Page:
November 2, 2014 was the first-ever International Day to End Impunity for Crimes against Journalists. The concern for the safety of journalists around the world has been on the United Nations General Assembly’s agenda this year – especially those whose safety are threatened by non-State actors, including terrorist groups and criminal organizations. As a result, Resolution A/RES/68/163 was adopted to mark this date as the official day to bring awareness to this global issue. According to UN Secretary-General Ban Ki-moon, more than 700 journalists have died while performing their job in the past decade, and nine out of every 10 cases of crimes against journalists go unpunished. On average, one journalist is killed per week. The UN calls for a universal effort to protect the safety of journalists while performing their job, and to ensure justice for any crimes that are committed against them so they do not go unpunished.
This date was not chosen randomly – it marks the assassination of two French journalists who were shot to death in Mali on November 2, 2013. Ghislaine Dupont, 51, and Claude Verlon, 58, were performing their job in the city of Kidal of northern Mali, where French troops had intervened against Al-Qaida and other extremist groups earlier that year. The two journalists were kidnapped and shot multiple times, and their bodies were found later that day 8 miles outside the city.
This UN initiative to bring about awareness to the growing global injustice for crimes against journalists is backed by the UN Educational, Scientific and Cultural Organization (UNESCO), who is designated to lead the implementation of this Resolution. The Resolution “urges Member States to do their utmost to prevent violence against journalists and media workers…and to bring the perpetrators of such crimes to justice and ensure that victims have access to appropriate remedies.”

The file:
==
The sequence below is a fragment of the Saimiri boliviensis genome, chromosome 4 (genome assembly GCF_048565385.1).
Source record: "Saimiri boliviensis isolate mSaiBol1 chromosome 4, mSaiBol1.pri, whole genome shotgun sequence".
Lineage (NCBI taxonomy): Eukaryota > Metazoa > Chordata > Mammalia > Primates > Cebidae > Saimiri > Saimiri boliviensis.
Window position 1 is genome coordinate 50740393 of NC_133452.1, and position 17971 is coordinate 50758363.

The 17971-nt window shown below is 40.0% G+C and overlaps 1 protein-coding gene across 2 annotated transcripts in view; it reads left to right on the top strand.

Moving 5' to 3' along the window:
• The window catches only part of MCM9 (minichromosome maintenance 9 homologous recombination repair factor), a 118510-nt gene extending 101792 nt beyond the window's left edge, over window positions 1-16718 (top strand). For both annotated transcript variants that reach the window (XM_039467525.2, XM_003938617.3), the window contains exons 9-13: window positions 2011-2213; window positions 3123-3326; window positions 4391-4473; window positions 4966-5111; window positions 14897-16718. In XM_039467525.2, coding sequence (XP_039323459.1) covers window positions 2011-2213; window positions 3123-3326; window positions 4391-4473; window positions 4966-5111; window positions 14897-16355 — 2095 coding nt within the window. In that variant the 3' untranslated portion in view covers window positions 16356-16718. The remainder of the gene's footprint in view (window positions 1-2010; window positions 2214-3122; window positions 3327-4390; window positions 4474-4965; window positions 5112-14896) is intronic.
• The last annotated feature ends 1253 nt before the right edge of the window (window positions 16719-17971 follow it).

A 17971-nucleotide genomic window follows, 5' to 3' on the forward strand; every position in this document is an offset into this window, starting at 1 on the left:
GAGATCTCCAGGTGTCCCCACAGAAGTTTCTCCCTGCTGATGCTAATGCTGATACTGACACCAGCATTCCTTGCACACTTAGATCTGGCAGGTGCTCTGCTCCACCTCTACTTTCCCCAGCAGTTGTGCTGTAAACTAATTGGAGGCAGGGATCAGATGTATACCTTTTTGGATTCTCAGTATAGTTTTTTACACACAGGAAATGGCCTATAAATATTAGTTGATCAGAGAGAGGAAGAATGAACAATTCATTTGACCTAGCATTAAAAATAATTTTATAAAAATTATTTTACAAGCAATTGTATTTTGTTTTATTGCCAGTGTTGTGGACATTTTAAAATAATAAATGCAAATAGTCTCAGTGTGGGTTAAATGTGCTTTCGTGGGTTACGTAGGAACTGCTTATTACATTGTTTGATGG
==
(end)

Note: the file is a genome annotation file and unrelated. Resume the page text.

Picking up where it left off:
I believe this Resolution was the proper and necessary action that needed to be taken, and I commend the UN for bringing global awareness to this growing concern over the safety of journalists. As the UN General Assembly President Sam Kutesa said, “a safer world for journalists is a better world for all of us.” I agree completely with this statement. Journalists risk their lives to investigate relevant and pressing issues in order to bolster dialogue so the rest of the world can be well informed. Unfortunately, we still live in a world where people are scared to speak up about corruption, political repression or human rights violations in fear of the possible irreversible consequences – this is why journalists are such an invaluable resource of our societies that needs all the protection and awareness that States can provide. I truly hope these heinous crimes against journalists will come to a stop, or at least be actively prevented from occurring, so that they can continue to exercise their freedom of expression and continue to make our world a better place.